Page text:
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    Intervals?

    I keep hearing people say do intervals, my question is what intervals should I be doing? I am new to road biking and would like to build up my overall strength and speed, can someone point me to a training regimen I should be doing. Any apps for interval training? Thanks.

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    I was in your position. To be honest, still not that far removed from your position... This is the advice I got. ANY program with intervals will do wonders for you! It did for me. I remember after doing 8 weeks of the Time Crunched program outlined in Chris Carmichael's book (with the same name) I literally felt like I could rip the pedals off my bike while riding.

    Take a look at the 4 programs in that book as a good starting place. Many different intervals are explained therein. Good luck.

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    Yeah, picking up a book would be the easiest thing.
    Each specific set of intervals will work a specific set of muscles and responses. A training book will help lay out what interval sets will be best for you. If you have the $$$ you can also get a coach.

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    Quote Originally Posted by STLBILLY View Post
    I keep hearing people say do intervals, my question is what intervals should I be doing? I am new to road biking and would like to build up my overall strength and speed, can someone point me to a training regimen I should be doing. Any apps for interval training? Thanks.
    It may not be necessary, depending on many things. Some people do intervals without realising it. It's called a hilly ride.

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    sportstracker app for android has interval in the training plans, I probably need to try it - what different types of intervals are there? I had assumed its just a couple minutes full bore riding then a cool down for 5 or so minutes. I gather now it's more complex than this?
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    Quote Originally Posted by Srode View Post
    sportstracker app for android has interval in the training plans, I probably need to try it - what different types of intervals are there? I had assumed its just a couple minutes full bore riding then a cool down for 5 or so minutes. I gather now it's more complex than this?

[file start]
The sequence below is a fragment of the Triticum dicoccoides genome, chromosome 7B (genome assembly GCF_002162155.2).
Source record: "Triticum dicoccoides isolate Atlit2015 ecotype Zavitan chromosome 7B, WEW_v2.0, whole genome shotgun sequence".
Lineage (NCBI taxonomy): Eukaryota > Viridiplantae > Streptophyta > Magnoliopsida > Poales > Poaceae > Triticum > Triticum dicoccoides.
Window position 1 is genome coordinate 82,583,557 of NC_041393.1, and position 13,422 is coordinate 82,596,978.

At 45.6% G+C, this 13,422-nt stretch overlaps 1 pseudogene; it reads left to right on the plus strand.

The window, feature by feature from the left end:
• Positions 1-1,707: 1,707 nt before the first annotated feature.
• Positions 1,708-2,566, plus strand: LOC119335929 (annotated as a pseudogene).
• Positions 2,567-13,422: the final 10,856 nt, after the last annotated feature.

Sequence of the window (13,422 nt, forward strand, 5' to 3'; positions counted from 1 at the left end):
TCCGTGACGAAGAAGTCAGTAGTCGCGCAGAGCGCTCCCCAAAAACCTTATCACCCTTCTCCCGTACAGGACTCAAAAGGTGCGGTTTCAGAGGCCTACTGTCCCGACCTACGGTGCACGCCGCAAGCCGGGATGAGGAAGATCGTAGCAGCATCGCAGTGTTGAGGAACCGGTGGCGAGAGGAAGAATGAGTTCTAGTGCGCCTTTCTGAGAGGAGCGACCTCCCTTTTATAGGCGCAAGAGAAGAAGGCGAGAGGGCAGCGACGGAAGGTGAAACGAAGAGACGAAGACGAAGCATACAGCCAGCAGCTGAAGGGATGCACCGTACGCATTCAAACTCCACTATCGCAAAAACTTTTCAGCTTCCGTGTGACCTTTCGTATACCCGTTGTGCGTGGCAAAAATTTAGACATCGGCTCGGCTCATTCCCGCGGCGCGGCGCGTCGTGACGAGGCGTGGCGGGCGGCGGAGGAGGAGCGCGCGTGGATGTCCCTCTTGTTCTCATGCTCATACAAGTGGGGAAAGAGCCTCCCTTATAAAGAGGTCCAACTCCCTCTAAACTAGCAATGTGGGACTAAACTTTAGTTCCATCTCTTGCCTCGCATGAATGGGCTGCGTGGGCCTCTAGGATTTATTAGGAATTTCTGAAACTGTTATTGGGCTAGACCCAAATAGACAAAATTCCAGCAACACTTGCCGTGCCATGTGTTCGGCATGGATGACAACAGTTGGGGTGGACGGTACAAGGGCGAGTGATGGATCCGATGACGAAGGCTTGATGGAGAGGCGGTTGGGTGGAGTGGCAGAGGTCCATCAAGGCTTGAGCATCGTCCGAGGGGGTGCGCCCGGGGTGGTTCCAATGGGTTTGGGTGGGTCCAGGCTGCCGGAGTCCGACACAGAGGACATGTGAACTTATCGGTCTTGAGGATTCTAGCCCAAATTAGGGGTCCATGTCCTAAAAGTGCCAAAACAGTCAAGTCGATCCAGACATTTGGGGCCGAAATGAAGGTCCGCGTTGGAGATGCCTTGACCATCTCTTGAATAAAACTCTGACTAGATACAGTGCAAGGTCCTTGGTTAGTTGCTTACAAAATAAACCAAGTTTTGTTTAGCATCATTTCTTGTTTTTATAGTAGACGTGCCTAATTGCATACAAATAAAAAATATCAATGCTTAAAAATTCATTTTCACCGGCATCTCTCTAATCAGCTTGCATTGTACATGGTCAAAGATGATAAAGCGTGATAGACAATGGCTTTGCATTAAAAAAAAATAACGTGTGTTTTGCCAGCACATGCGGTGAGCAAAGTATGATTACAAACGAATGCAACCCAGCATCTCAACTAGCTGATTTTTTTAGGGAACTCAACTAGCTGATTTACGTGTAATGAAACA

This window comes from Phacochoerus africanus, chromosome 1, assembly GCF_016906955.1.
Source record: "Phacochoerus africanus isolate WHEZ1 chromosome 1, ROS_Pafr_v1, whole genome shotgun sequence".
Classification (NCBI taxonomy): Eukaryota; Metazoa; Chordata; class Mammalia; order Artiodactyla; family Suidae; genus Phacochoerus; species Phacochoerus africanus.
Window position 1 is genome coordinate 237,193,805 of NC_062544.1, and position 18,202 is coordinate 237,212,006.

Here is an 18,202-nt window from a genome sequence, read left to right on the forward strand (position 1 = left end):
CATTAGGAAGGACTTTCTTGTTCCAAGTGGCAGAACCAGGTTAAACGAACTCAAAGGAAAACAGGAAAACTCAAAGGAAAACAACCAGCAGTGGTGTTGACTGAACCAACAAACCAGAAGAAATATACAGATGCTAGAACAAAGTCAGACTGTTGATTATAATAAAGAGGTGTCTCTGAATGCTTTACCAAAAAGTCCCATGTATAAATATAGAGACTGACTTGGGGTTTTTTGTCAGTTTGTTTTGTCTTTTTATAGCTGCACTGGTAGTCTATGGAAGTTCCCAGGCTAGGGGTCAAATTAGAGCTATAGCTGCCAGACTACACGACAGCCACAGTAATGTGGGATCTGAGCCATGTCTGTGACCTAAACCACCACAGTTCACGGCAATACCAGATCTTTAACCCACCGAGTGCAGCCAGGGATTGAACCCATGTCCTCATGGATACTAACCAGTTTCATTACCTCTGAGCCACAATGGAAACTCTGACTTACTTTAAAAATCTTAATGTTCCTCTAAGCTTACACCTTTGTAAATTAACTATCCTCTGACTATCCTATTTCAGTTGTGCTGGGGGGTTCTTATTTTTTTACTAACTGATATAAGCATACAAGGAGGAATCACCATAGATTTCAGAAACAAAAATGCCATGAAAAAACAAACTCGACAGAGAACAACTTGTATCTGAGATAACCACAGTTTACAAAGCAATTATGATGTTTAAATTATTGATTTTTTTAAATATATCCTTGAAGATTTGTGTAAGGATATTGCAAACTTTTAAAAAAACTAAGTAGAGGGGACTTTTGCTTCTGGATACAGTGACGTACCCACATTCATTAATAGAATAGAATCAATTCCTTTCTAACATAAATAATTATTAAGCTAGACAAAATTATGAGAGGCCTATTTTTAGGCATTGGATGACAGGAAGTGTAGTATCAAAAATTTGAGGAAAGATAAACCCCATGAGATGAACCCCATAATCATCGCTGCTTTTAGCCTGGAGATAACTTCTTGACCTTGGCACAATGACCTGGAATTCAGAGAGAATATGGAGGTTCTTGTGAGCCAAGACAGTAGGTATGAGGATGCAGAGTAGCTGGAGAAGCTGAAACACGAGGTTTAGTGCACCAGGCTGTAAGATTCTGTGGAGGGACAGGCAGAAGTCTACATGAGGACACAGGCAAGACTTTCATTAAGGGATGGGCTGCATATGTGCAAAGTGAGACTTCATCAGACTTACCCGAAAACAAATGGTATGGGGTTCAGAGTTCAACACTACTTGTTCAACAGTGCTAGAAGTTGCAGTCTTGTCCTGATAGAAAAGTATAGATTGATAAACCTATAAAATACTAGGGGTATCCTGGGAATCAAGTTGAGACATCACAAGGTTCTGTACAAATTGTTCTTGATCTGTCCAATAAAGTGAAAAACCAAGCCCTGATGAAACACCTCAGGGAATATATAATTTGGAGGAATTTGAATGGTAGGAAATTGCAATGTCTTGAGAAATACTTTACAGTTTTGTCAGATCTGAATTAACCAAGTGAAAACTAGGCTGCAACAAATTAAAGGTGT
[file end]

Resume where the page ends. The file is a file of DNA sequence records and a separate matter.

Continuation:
Intervals are just a way to structure a workout into time periods of effort at different intensities. How you design an interval workout is a matter of knowing what the primary purpose of such a session is, and how much time you have available, and what's physiologically feasible to perform.

    e.g. an interval workout designed primarily to improve a rider's threshold power will be different to one designed primarily to improve their lactate tolerance.

    You can define:

    - the duration of intervals (from a few seconds to 30 minutes typically)
    - the duration of recovery periods (from a few seconds to 30 minutes typically)
    - the intensity during interval (it may be maximal for the duration, or something less than maximal)
    - the intensity during recovery periods (which may be lying down doing nothing, to riding at a solid aerobic pace)
    - the number of intervals (from one to dozens)
    - the number of sets of intervals (from one to several)
    - the duration between sets (from 10 to 60 minutes typically)


    e.g. a simple and effective interval set designed to primarily target aerobic threshold development would be to perform 2 x 20-minute efforts at a hard effort level (power) you could sustain for about 60-90 minutes max, with a recovery period in between of up to 5-minutes of easy pedaling.

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    Quote Originally Posted by Alex_Simmons/RST View Post
    - the intensity during recovery periods (which may be lying down doing nothing)
    Just like Sir Chris Hoy.
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    intervals are only for pros

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    Quote Originally Posted by plx View Post
    intervals are only for pros
    What rubbish.